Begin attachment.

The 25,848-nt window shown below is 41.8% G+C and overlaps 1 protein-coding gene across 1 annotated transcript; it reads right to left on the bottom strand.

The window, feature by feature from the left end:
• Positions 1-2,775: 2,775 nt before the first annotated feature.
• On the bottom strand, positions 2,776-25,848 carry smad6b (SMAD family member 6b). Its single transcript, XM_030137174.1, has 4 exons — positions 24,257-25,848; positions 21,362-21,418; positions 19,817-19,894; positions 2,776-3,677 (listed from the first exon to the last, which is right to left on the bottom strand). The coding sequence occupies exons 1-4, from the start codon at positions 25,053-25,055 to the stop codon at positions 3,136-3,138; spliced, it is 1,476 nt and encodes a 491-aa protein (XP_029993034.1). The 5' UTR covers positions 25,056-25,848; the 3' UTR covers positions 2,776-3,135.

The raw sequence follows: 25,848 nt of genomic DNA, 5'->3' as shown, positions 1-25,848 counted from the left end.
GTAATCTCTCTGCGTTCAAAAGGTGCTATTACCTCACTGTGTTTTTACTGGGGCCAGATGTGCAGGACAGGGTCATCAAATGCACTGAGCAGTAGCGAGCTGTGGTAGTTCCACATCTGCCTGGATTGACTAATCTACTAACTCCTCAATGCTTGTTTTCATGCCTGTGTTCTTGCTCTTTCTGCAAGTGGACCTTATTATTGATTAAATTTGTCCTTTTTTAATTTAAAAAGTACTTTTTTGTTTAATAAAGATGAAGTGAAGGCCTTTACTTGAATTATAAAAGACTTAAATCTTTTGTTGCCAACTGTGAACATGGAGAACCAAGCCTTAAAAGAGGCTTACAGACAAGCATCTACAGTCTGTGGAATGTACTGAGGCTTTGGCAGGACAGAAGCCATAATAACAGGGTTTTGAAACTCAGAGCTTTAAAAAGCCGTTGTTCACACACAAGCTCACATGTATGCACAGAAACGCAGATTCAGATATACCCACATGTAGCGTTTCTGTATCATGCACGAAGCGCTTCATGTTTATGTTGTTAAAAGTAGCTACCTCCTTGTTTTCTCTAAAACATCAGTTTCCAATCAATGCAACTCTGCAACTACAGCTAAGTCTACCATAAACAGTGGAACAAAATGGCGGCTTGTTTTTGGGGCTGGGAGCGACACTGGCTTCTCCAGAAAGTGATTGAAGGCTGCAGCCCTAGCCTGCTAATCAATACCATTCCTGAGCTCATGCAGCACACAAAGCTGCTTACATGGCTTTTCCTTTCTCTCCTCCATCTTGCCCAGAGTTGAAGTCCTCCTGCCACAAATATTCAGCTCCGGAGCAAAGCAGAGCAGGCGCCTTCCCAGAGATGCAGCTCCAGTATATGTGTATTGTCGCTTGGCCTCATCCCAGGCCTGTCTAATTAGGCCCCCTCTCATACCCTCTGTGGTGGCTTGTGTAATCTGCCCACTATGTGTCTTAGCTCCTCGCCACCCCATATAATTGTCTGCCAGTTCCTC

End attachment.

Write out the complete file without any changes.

The 25,848-nt window shown below is 41.8% G+C and overlaps 1 protein-coding gene across 1 annotated transcript; it reads right to left on the bottom strand.

The window, feature by feature from the left end:
• Positions 1-2,775: 2,775 nt before the first annotated feature.
• On the bottom strand, positions 2,776-25,848 carry smad6b (SMAD family member 6b). Its single transcript, XM_030137174.1, has 4 exons — positions 24,257-25,848; positions 21,362-21,418; positions 19,817-19,894; positions 2,776-3,677 (listed from the first exon to the last, which is right to left on the bottom strand). The coding sequence occupies exons 1-4, from the start codon at positions 25,053-25,055 to the stop codon at positions 3,136-3,138; spliced, it is 1,476 nt and encodes a 491-aa protein (XP_029993034.1). The 5' UTR covers positions 25,056-25,848; the 3' UTR covers positions 2,776-3,135.

The raw sequence follows: 25,848 nt of genomic DNA, 5'->3' as shown, positions 1-25,848 counted from the left end.
GTAATCTCTCTGCGTTCAAAAGGTGCTATTACCTCACTGTGTTTTTACTGGGGCCAGATGTGCAGGACAGGGTCATCAAATGCACTGAGCAGTAGCGAGCTGTGGTAGTTCCACATCTGCCTGGATTGACTAATCTACTAACTCCTCAATGCTTGTTTTCATGCCTGTGTTCTTGCTCTTTCTGCAAGTGGACCTTATTATTGATTAAATTTGTCCTTTTTTAATTTAAAAAGTACTTTTTTGTTTAATAAAGATGAAGTGAAGGCCTTTACTTGAATTATAAAAGACTTAAATCTTTTGTTGCCAACTGTGAACATGGAGAACCAAGCCTTAAAAGAGGCTTACAGACAAGCATCTACAGTCTGTGGAATGTACTGAGGCTTTGGCAGGACAGAAGCCATAATAACAGGGTTTTGAAACTCAGAGCTTTAAAAAGCCGTTGTTCACACACAAGCTCACATGTATGCACAGAAACGCAGATTCAGATATACCCACATGTAGCGTTTCTGTATCATGCACGAAGCGCTTCATGTTTATGTTGTTAAAAGTAGCTACCTCCTTGTTTTCTCTAAAACATCAGTTTCCAATCAATGCAACTCTGCAACTACAGCTAAGTCTACCATAAACAGTGGAACAAAATGGCGGCTTGTTTTTGGGGCTGGGAGCGACACTGGCTTCTCCAGAAAGTGATTGAAGGCTGCAGCCCTAGCCTGCTAATCAATACCATTCCTGAGCTCATGCAGCACACAAAGCTGCTTACATGGCTTTTCCTTTCTCTCCTCCATCTTGCCCAGAGTTGAAGTCCTCCTGCCACAAATATTCAGCTCCGGAGCAAAGCAGAGCAGGCGCCTTCCCAGAGATGCAGCTCCAGTATATGTGTATTGTCGCTTGGCCTCATCCCAGGCCTGTCTAATTAGGCCCCCTCTCATACCCTCTGTGGTGGCTTGTGTAATCTGCCCACTATGTGTCTTAGCTCCTCGCCACCCCATATAATTGTCTGCCAGTTCCTC